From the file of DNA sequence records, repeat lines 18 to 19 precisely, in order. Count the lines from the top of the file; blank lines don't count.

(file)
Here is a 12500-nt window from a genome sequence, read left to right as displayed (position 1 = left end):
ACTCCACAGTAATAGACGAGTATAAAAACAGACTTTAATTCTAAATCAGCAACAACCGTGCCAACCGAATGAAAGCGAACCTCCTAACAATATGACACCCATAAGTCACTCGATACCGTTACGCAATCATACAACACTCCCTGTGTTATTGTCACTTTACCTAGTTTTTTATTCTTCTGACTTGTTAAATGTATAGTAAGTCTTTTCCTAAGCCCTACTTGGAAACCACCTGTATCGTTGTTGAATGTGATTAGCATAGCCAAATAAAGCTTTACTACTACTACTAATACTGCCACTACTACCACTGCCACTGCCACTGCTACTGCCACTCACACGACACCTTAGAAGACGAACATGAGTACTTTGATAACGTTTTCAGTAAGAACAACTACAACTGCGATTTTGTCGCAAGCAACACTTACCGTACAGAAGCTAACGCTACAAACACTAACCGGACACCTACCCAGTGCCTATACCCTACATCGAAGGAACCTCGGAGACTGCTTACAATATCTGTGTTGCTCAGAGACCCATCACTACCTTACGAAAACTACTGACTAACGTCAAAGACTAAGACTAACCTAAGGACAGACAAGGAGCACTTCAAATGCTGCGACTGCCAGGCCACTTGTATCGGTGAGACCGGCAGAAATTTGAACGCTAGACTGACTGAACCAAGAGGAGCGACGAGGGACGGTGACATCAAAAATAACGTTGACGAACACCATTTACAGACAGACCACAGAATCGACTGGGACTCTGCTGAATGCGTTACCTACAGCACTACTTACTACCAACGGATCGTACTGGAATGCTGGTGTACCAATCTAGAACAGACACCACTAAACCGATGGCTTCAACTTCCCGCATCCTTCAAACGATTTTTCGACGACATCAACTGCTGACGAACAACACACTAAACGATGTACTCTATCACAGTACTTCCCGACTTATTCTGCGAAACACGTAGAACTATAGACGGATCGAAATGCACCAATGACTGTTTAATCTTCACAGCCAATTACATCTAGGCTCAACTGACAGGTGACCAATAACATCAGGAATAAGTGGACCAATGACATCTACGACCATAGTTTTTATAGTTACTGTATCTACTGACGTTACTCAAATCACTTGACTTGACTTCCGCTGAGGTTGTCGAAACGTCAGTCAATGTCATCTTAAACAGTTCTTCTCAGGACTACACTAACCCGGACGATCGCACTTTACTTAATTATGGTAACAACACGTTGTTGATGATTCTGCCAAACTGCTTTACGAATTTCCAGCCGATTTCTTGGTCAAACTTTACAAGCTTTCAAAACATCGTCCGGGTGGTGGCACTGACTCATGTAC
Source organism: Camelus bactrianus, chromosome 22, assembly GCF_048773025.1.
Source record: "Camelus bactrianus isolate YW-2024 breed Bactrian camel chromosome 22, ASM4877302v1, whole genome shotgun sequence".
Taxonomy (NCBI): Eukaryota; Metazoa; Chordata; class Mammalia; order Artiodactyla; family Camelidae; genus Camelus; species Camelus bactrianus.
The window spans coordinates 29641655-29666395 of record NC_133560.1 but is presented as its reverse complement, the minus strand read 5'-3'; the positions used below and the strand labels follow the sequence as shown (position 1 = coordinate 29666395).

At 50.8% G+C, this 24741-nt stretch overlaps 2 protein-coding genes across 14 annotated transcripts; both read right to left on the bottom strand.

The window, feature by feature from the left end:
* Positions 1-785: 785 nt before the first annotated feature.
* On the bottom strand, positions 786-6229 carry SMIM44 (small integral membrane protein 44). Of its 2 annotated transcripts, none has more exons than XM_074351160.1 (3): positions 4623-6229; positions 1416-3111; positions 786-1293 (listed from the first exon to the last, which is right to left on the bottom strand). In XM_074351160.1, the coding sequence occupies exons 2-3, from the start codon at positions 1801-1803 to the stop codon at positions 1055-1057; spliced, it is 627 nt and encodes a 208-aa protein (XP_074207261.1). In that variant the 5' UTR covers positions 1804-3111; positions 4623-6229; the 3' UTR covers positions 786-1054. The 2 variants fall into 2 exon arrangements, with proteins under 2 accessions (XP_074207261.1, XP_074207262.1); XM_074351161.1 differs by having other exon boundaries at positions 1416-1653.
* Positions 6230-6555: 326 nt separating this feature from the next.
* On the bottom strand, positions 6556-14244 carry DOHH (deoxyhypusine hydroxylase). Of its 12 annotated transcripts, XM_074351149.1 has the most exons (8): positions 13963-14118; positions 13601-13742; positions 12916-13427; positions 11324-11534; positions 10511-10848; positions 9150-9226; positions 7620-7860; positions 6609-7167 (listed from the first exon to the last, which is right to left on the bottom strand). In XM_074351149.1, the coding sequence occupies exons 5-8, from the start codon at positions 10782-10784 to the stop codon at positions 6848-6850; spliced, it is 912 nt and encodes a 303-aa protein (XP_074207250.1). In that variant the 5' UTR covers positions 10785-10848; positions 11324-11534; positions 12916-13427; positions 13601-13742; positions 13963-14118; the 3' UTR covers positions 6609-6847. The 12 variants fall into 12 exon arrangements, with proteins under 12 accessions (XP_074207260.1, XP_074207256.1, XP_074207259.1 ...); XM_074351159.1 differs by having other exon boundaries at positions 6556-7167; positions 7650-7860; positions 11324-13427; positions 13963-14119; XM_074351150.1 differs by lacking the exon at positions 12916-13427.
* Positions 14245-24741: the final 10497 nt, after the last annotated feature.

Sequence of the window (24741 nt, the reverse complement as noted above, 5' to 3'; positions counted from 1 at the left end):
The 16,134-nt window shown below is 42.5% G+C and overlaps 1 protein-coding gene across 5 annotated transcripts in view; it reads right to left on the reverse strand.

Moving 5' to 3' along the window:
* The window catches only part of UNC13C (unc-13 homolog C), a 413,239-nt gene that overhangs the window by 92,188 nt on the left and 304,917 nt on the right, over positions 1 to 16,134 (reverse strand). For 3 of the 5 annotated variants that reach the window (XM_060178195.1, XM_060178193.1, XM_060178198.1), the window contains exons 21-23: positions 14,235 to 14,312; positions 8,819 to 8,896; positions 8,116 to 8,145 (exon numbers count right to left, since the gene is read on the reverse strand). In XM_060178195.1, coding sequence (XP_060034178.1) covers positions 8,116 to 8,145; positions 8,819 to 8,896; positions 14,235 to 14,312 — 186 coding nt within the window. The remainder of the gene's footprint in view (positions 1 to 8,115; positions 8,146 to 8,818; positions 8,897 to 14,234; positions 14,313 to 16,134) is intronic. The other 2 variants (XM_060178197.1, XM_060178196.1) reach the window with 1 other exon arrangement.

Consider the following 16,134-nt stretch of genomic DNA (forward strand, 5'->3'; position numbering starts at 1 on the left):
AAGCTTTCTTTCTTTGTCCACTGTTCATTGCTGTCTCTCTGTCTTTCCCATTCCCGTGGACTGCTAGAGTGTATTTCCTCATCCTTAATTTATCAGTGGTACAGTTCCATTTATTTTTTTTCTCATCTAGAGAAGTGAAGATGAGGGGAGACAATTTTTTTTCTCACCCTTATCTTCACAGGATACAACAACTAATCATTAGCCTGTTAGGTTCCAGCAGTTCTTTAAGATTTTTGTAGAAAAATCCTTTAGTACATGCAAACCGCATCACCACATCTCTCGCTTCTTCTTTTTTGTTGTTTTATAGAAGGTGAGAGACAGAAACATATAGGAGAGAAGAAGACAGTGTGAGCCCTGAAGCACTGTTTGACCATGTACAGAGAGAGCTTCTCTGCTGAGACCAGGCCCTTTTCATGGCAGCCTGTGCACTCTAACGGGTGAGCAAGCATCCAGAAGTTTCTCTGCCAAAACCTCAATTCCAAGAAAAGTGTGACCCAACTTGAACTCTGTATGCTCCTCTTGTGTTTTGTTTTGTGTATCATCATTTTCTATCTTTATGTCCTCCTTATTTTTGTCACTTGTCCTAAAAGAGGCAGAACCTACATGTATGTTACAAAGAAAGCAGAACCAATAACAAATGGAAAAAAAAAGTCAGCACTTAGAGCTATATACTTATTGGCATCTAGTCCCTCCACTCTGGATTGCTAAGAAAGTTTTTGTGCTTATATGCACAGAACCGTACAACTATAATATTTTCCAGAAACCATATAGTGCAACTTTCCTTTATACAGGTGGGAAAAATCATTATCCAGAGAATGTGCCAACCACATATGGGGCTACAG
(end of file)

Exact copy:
Consider the following 16,134-nt stretch of genomic DNA (forward strand, 5'->3'; position numbering starts at 1 on the left):
AAGCTTTCTTTCTTTGTCCACTGTTCATTGCTGTCTCTCTGTCTTTCCCATTCCCGTGGACTGCTAGAGTGTATTTCCTCATCCTTAATTTATCAGTGGTACAGTTCCATTTATTTTTTTTCTCATCTAGAGAAGTGAAGATGAGGGGAGACAATTTTTTTTCTCACCCTTATCTTCACAGGATACAACAACTAATCATTAGCCTGTTAGGTTCCAGCAGTTCTTTAAGATTTTTGTAGAAAAATCCTTTAGTACATGCAAACCGCATCACCACATCTCTCGCTTCTTCTTTTTTGTTGTTTTATAGAAGGTGAGAGACAGAAACATATAGGAGAGAAGAAGACAGTGTGAGCCCTGAAGCACTGTTTGACCATGTACAGAGAGAGCTTCTCTGCTGAGACCAGGCCCTTTTCATGGCAGCCTGTGCACTCTAACGGGTGAGCAAGCATCCAGAAGTTTCTCTGCCAAAACCTCAATTCCAAGAAAAGTGTGACCCAACTTGAACTCTGTATGCTCCTCTTGTGTTTTGTTTTGTGTATCATCATTTTCTATCTTTATGTCCTCCTTATTTTTGTCACTTGTCCTAAAAGAGGCAGAACCTACATGTATGTTACAAAGAAAGCAGAACCAATAACAAATGGAAAAAAAAAGTCAGCACTTAGAGCTATATACTTATTGGCATCTAGTCCCTCCACTCTGGATTGCTAAGAAAGTTTTTGTGCTTATATGCACAGAACCGTACAACTATAATATTTTCCAGAAACCATATAGTGCAACTTTCCTTTATACAGGTGGGAAAAATCATTATCCAGAGAATGTGCCAACCACATATGGGGCTACAG